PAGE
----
Wednesday, April 30, 2008

Three kidneys are better than two...

Today is the last day of Donate Life month. Be sure to check out my other two blogs regarding the subject of organ donation and organ transplantation.

I thought I would post a little bit about MY transplant experience. Let me just say that if a major organ is going to fail in your body, you are fortunate if it's the kidney. You can live for an extended period of time without functioning kidneys thanks to technology and today's dialysis. I have heard horror stories about life on dialysis, and hopefully it's a temporary soluton for most people until they can receive a kidney from a living donor or a cadaver. I was extremely fortunate in that as soon as we learned I would need a transplant, my mother went ahead and did all the necessary testing to see if she would be a good candidate for donation. This was over a year before I actually had the transplant. Then it was just a wait and see time. We'd watch my labwork get worse and worse until the doctors said that we needed to schedule the transplant in December of 2002. They said that my kidneys were functioning at about 15%. They actually couldn't believe I was able to work a 40 a week job with my lab work being what it was. It was such a gradual decline that I didn't even notice how sick I had become. And I was so fortunate that I never had to go on dialysis, and that I was able to have a living/related donor. Many people in my situation have to wait years for a transplant. Just to have a chance at a normal life- to be able to actually go to the bathroom and eat and drink normal foods! When I actually had my transplant, they said the color returned to my face almost immediately. Something you may not know about kidney transplants is that they do not remove the existing "dead" kidneys. They just add the new kidney to your abdomen! Scott was funny when I had the transplant- he thought it was like changing a lightbulb- take one out and screw the new one in! Here's a diagram of how a kidney transplant works:

So after you've had the transplant, the waste and toxins are filtered through the dead kidneys and then filter through the new/donor kidney and THEN they go to the bladder. It's a very interesting process.

I've had my mother's kidney since February 13, 2003, more than 5 years. That's a BIG milestone. And my labwork has been perfect since day one- no rejection episodes at all. I thank God every day for "healing" me through this new kidney and for giving me an "almost" normal life. One day I want to give back and do some fundraising or public awareness for the National Kidney Foundation or the Georgia Transplant Foundation. I also want to play in the Transplant Olympics... I know they could use my volleyball skills. :)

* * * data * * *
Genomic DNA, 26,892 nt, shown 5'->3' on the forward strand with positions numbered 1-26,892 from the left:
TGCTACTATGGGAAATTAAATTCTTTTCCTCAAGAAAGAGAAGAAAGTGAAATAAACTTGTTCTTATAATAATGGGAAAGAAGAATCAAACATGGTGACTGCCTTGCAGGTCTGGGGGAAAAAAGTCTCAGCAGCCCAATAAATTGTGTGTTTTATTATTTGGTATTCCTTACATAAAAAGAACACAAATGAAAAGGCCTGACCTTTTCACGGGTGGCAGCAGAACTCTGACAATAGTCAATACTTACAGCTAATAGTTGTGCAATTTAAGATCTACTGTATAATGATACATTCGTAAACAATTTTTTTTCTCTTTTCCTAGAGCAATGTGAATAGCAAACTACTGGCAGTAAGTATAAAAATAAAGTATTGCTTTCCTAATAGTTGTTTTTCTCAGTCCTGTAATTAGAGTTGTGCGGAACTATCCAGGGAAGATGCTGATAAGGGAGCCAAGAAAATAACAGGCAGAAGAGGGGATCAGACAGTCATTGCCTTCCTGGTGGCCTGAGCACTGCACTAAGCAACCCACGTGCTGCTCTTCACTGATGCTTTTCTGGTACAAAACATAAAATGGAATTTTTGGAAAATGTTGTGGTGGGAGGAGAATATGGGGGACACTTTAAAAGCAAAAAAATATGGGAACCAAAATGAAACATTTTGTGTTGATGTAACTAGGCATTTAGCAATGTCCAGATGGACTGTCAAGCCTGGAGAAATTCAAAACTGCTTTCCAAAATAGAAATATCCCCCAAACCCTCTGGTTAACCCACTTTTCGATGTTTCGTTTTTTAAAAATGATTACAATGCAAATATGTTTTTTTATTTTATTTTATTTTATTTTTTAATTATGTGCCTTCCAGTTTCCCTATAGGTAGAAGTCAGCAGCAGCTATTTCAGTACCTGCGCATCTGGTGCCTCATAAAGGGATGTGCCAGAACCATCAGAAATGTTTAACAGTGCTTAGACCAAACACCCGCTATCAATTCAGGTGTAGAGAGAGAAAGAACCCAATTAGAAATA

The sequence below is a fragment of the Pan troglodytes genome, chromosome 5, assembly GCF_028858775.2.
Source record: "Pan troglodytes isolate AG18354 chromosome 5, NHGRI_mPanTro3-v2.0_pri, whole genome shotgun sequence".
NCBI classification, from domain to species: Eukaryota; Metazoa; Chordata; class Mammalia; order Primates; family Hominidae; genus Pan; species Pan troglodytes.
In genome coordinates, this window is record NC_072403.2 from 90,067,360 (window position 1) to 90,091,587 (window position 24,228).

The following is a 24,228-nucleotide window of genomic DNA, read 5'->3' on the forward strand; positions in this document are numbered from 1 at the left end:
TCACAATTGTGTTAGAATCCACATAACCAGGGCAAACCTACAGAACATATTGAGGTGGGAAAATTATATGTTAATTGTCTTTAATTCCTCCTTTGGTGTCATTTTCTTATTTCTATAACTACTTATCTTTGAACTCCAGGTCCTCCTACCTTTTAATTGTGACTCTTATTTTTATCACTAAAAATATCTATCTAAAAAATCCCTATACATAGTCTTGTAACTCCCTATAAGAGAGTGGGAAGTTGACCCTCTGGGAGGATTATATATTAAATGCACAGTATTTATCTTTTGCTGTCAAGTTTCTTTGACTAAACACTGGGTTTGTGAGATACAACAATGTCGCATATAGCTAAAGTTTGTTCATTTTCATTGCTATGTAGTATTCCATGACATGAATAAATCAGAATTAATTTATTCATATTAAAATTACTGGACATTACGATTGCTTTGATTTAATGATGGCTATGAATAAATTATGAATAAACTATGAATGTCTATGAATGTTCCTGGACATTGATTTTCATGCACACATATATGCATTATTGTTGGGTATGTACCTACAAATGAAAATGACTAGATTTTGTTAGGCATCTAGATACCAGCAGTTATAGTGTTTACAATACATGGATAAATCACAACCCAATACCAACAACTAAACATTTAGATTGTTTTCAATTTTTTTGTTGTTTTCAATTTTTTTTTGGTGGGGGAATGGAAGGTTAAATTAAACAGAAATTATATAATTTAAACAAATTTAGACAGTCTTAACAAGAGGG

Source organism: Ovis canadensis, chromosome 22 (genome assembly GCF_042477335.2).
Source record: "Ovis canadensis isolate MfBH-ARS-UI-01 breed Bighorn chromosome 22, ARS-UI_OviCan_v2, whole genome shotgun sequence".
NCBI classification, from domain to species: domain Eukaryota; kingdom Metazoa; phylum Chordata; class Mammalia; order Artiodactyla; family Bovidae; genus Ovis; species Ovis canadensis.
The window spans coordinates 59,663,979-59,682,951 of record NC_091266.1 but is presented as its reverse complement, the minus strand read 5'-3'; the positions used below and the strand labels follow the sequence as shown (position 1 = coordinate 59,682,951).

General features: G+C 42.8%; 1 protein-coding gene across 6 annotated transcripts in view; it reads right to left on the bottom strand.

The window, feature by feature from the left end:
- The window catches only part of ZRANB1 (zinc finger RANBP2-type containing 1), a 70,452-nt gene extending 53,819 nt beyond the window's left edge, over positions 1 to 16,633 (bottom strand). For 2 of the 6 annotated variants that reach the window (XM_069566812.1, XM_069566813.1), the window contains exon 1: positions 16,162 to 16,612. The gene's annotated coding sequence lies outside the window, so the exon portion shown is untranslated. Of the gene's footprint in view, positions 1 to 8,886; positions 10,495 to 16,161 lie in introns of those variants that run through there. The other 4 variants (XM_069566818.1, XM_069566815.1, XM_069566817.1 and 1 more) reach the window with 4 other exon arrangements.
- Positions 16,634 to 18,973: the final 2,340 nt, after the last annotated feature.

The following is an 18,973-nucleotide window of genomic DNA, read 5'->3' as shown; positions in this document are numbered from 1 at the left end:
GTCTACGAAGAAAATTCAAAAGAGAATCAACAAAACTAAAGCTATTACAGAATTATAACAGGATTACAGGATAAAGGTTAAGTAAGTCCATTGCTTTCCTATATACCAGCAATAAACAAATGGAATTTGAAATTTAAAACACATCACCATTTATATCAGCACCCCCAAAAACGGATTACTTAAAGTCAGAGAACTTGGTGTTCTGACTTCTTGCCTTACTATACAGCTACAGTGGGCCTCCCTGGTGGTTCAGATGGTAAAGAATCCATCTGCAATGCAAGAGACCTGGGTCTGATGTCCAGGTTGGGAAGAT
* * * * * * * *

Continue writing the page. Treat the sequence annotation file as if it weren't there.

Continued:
Monday, April 28, 2008

Don't take your organs to Heaven (Part two)...

Don't take your organs to Heaven,
Heaven knows we need them here!

I got quite a bit of response from the last post about organ donation (isn't Google amazing- connecting people from all over the world) so I decided to post some common "myths" about organ donation. Since I just learned about Donate Life Month, I'm trying to fill the last few days of April with information about organ donation and transplantation. Although my blog is supposedly about "useless" facts, I hope that you find these facts very useful and implement a plan about organ donation into your life. You never know when you or someone you love dearly may need a life-saving organ transplant.

Unsure about donating organs for transplant? Don't let rumors stand in your way of saving lives.

Myth No. 1. If I agree to donate my organs, my doctor or the emergency room staff won't work as hard to save my life. They'll remove my organs as soon as possible to save somebody else.
Reality. When you go to the hospital for treatment, doctors focus on saving your life — not somebody else's. You'll be seen by a doctor whose specialty most closely matches your particular emergency. The doctor in charge of your care has nothing to do with transplantation.

Myth No. 2. Maybe I won't really be dead when they sign my death certificate. It'll be too late for me if they've taken my organs for transplantation. I might have otherwise recovered.
Reality. Although it's a popular topic in the tabloids, in reality, people don't start to wiggle a toe after they're declared dead. In fact, people who have agreed to organ donation are given more tests to determine that they are truly dead than are those who haven't agreed to organ donation.

Myth No. 3. Organ donation is against my religion.
Reality. Organ donation is consistent with the beliefs of most religions. This includes Catholicism, Protestantism, Islam and most branches of Judaism. If you're unsure of or uncomfortable with your faith's position on donation, ask a member of your clergy. Another option is to check the federal Web site, which provides religious views on organ donation and transplantation by denomination.

Myth No. 4. I'm under age 18. I'm too young to make this decision.
Reality. That's true, in a legal sense. But your parents can authorize this decision. You can express to your parents your wish to donate, and your parents can give their consent knowing that it's what you wanted. Children, too, are in need of organ transplants, and they usually need organs smaller than those an adult can provide.

Myth No. 5. I want my loved one to have an open-casket funeral. That can't happen if his or her organs or tissues have been donated.
Reality. Organ and tissue donation doesn't interfere with having an open-casket funeral. The donor's body is clothed for burial, so there are no visible signs of organ or tissue donation. For eye donation, an artificial eye is inserted, the lids are closed, and no one can tell any difference. For bone donation, a rod is inserted where bone is removed. With skin donation, a very thin layer of skin similar to a sunburn peel is taken from the donor's back. Because the donor is clothed and lying on his or her back in the casket, no one can see any difference.